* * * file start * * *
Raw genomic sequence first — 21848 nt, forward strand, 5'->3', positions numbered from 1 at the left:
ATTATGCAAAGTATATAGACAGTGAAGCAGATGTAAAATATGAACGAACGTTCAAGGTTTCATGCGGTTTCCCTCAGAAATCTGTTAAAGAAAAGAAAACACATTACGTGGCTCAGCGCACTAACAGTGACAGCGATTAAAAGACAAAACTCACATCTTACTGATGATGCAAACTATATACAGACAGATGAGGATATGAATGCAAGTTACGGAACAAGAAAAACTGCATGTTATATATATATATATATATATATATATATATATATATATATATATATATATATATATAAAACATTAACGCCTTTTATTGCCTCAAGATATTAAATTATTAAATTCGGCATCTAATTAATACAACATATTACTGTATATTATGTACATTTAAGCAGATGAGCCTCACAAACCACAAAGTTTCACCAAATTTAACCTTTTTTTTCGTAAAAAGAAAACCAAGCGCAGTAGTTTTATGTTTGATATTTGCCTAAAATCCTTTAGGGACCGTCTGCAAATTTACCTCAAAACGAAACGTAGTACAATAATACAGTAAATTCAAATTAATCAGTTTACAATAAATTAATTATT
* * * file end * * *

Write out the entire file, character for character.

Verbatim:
Raw genomic sequence first — 21848 nt, forward strand, 5'->3', positions numbered from 1 at the left:
ATTATGCAAAGTATATAGACAGTGAAGCAGATGTAAAATATGAACGAACGTTCAAGGTTTCATGCGGTTTCCCTCAGAAATCTGTTAAAGAAAAGAAAACACATTACGTGGCTCAGCGCACTAACAGTGACAGCGATTAAAAGACAAAACTCACATCTTACTGATGATGCAAACTATATACAGACAGATGAGGATATGAATGCAAGTTACGGAACAAGAAAAACTGCATGTTATATATATATATATATATATATATATATATATATATATATATATATATATATATATAAAACATTAACGCCTTTTATTGCCTCAAGATATTAAATTATTAAATTCGGCATCTAATTAATACAACATATTACTGTATATTATGTACATTTAAGCAGATGAGCCTCACAAACCACAAAGTTTCACCAAATTTAACCTTTTTTTTCGTAAAAAGAAAACCAAGCGCAGTAGTTTTATGTTTGATATTTGCCTAAAATCCTTTAGGGACCGTCTGCAAATTTACCTCAAAACGAAACGTAGTACAATAATACAGTAAATTCAAATTAATCAGTTTACAATAAATTAATTATT